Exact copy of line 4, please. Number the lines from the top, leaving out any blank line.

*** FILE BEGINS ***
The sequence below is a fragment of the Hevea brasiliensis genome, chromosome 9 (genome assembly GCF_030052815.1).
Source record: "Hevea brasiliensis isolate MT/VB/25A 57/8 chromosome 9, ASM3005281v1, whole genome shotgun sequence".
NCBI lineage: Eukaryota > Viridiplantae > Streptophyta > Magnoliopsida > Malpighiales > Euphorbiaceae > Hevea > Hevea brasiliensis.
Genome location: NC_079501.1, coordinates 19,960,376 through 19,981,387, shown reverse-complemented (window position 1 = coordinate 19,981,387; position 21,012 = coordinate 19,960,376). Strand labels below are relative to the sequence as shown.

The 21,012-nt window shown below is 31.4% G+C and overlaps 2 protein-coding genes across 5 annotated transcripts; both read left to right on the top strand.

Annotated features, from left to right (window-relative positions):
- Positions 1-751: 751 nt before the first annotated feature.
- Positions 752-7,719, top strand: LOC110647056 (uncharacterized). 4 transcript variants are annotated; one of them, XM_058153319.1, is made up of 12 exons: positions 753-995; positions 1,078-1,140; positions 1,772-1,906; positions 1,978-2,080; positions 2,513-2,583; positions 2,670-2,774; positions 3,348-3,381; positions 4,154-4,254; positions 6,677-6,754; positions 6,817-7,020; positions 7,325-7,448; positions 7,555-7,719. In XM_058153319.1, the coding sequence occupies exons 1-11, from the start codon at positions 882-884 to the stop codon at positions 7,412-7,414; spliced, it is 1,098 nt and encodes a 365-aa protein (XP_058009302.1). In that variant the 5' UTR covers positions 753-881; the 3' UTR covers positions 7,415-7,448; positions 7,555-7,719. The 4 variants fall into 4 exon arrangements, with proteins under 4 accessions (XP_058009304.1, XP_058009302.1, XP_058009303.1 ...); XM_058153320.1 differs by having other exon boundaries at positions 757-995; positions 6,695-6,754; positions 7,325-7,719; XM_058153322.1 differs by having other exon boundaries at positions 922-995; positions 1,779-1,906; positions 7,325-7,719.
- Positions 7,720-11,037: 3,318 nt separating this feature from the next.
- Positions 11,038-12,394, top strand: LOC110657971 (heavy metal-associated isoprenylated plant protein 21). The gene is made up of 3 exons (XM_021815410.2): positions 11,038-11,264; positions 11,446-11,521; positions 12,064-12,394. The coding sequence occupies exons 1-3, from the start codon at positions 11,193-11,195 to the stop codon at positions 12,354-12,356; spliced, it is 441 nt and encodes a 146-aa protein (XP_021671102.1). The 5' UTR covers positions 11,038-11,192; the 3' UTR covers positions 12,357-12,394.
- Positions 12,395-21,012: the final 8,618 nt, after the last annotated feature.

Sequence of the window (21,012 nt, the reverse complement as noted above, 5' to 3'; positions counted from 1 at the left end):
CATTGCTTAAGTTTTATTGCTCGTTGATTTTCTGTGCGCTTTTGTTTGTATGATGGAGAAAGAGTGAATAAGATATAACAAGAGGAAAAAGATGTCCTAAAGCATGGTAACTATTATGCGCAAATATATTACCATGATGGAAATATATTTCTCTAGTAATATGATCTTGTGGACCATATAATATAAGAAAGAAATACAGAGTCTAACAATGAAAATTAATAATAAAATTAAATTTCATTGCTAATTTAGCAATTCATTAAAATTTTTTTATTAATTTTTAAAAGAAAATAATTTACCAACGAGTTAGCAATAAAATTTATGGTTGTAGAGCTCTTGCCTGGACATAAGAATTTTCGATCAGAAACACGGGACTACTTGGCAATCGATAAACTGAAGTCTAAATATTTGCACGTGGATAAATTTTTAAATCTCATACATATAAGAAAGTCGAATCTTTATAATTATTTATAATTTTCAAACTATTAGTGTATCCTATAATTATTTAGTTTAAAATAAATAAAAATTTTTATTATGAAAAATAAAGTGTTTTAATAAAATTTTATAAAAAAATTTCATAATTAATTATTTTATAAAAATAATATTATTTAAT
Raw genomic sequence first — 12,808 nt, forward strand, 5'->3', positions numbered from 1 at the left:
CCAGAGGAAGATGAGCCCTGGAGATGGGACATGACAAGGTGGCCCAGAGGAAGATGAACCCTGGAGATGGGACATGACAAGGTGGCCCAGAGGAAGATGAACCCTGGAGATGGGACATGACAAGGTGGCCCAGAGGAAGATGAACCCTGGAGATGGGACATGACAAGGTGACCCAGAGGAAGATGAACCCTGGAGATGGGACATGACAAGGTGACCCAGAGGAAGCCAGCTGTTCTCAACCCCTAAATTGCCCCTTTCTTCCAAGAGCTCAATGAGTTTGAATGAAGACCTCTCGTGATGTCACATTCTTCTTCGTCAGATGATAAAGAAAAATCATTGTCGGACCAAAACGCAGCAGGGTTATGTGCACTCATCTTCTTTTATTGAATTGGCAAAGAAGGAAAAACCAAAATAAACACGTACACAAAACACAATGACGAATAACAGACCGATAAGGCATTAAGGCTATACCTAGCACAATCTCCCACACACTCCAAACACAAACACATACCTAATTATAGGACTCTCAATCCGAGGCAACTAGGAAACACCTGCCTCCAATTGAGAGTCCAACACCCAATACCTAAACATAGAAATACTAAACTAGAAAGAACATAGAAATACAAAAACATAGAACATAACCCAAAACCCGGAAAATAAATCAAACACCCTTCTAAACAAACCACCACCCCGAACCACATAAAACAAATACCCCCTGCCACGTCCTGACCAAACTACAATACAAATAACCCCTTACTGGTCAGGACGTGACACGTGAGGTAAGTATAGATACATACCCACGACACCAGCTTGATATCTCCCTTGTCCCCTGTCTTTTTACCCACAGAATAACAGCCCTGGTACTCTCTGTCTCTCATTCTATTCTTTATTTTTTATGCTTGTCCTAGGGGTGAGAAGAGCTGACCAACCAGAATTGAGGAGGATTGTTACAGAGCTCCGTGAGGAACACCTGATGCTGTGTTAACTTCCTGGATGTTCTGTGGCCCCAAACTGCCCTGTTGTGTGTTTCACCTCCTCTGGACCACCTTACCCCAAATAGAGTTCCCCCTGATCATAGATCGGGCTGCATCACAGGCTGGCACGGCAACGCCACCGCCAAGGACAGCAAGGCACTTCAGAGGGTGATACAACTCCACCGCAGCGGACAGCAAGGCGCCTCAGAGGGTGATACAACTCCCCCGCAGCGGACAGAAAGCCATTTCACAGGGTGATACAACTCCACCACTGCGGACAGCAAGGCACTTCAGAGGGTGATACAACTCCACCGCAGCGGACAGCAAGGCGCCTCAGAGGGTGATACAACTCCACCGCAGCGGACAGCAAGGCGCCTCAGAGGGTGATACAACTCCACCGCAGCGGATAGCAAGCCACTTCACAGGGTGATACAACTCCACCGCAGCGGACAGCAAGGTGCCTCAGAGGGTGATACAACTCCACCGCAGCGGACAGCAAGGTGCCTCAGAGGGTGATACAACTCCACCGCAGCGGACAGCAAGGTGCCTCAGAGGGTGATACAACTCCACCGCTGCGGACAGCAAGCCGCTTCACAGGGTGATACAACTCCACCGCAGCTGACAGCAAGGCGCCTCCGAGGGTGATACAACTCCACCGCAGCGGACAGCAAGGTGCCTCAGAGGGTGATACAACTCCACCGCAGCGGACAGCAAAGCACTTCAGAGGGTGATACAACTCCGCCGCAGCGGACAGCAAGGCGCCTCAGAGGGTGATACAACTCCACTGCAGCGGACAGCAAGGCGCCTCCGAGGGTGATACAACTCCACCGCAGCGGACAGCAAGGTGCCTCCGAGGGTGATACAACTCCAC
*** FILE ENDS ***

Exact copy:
Genome location: NC_079501.1, coordinates 19,960,376 through 19,981,387, shown reverse-complemented (window position 1 = coordinate 19,981,387; position 21,012 = coordinate 19,960,376). Strand labels below are relative to the sequence as shown.